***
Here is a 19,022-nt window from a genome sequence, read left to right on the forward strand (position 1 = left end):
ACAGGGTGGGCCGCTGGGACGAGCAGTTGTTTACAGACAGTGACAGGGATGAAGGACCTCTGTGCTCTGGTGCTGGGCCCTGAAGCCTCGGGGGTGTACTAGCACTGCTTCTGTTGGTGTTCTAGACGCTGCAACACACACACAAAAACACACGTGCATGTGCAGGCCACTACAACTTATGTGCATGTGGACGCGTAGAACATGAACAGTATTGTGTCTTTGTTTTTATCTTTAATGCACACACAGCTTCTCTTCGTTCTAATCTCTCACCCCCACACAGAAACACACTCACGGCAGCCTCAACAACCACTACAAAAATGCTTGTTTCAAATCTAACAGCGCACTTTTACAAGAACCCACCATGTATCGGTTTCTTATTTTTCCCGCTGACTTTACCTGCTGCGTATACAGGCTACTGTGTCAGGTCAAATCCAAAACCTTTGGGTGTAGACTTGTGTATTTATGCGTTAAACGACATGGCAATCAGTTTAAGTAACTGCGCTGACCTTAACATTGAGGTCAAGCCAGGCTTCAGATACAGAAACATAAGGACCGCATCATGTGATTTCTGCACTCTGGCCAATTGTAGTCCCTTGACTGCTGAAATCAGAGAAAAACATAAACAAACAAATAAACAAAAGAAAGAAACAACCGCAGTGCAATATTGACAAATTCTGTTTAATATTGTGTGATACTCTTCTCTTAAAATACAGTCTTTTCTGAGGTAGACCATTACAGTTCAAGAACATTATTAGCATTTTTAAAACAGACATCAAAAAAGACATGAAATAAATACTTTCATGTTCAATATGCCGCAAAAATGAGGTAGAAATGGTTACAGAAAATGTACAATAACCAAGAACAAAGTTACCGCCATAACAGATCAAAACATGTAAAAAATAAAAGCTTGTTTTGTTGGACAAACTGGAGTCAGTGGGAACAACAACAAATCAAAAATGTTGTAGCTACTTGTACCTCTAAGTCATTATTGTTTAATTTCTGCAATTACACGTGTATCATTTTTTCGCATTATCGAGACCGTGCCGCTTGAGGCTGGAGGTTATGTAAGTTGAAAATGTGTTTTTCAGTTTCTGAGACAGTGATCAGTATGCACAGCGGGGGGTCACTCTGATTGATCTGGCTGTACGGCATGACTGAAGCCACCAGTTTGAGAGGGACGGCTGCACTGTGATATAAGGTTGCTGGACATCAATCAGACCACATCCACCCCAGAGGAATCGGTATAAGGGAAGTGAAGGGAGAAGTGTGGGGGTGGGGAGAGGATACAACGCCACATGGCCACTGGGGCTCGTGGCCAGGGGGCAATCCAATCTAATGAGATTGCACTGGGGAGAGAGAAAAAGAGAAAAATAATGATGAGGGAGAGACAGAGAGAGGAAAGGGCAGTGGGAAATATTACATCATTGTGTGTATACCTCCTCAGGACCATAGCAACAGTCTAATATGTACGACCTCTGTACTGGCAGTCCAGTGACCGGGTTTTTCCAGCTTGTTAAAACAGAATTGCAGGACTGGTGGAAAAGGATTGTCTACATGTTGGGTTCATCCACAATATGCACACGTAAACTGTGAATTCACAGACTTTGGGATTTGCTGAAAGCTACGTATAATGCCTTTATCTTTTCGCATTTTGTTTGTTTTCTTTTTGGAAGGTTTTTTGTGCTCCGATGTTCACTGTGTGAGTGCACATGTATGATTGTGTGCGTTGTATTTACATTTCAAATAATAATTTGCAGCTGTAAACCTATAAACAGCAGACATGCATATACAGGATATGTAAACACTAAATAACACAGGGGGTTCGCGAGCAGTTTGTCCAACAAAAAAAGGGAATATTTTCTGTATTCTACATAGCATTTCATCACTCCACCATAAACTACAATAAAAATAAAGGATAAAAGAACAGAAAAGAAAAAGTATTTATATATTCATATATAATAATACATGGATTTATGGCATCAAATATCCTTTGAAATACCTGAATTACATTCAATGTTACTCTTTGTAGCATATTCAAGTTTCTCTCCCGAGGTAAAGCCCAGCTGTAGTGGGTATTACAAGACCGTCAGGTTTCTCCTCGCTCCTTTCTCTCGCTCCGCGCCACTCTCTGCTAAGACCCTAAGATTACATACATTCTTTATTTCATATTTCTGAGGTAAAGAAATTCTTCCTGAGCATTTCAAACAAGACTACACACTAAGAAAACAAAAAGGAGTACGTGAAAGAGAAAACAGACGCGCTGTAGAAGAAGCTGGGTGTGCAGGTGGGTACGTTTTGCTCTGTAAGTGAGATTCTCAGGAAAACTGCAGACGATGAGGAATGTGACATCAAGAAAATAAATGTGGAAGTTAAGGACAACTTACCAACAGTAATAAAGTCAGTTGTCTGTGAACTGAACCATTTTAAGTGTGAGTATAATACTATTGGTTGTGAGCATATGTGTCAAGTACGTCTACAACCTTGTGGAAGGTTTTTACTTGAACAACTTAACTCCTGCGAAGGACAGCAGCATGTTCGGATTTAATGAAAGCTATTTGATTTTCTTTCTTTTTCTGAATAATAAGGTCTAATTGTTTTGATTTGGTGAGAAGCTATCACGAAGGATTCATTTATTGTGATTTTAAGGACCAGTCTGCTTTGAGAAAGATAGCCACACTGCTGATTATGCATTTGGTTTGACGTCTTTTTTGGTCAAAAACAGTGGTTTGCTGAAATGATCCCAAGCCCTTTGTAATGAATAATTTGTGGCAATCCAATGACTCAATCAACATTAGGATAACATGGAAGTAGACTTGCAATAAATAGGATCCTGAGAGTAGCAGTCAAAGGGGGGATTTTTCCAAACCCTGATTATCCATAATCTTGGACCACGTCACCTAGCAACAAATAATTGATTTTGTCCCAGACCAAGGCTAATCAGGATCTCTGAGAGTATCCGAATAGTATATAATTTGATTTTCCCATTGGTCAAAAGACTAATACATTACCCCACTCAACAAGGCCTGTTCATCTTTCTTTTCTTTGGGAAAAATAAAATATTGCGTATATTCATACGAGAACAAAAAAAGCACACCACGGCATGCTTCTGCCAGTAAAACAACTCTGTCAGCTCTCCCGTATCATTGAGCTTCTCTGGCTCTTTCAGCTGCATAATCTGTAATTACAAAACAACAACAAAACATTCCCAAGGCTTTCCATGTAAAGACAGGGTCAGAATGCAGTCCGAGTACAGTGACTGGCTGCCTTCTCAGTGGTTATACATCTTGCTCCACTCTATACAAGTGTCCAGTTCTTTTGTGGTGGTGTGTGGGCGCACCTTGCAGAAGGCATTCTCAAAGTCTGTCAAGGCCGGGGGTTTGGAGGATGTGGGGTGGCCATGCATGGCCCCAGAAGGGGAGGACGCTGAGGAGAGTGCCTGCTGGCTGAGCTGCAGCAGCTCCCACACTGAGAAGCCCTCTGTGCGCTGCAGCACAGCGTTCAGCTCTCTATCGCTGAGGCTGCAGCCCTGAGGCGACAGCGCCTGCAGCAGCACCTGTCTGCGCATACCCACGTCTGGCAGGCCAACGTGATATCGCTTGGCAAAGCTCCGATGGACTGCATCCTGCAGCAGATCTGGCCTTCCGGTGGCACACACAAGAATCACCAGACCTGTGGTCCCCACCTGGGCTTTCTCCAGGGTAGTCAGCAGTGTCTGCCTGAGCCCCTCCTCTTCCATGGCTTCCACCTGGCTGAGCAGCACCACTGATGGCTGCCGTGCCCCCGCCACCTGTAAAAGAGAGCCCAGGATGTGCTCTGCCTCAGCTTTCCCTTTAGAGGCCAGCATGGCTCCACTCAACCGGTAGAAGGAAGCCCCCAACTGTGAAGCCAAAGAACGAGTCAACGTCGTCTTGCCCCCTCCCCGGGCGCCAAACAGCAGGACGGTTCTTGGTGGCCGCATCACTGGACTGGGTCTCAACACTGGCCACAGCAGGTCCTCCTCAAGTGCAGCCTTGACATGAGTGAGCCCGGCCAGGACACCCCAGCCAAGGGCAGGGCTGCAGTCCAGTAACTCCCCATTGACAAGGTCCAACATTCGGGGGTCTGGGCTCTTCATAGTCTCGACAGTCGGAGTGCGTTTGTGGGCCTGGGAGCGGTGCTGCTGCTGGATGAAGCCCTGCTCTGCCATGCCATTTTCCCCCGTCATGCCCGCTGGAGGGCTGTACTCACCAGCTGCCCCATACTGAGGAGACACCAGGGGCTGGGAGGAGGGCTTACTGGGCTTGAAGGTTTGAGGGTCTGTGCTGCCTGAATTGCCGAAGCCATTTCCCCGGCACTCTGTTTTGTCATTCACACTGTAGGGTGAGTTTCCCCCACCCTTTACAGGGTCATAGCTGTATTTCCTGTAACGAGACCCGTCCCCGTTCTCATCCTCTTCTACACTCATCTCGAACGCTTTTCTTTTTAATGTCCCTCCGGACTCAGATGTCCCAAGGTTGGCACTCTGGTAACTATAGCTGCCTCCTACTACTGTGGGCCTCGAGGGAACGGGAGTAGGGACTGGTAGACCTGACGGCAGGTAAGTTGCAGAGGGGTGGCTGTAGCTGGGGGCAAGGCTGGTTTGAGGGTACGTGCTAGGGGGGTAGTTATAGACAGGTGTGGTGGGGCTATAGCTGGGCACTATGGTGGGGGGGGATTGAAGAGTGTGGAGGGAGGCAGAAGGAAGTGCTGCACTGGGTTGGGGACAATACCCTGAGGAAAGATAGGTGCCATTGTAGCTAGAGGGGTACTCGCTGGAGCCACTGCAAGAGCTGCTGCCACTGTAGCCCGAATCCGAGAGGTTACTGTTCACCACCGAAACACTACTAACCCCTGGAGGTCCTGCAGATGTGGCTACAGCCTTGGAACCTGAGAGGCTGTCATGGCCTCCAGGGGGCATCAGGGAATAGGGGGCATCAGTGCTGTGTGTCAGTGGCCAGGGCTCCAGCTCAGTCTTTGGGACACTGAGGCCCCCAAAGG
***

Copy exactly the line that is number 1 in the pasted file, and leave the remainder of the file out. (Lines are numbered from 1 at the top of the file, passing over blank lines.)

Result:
Here is a 19,022-nt window from a genome sequence, read left to right on the forward strand (position 1 = left end):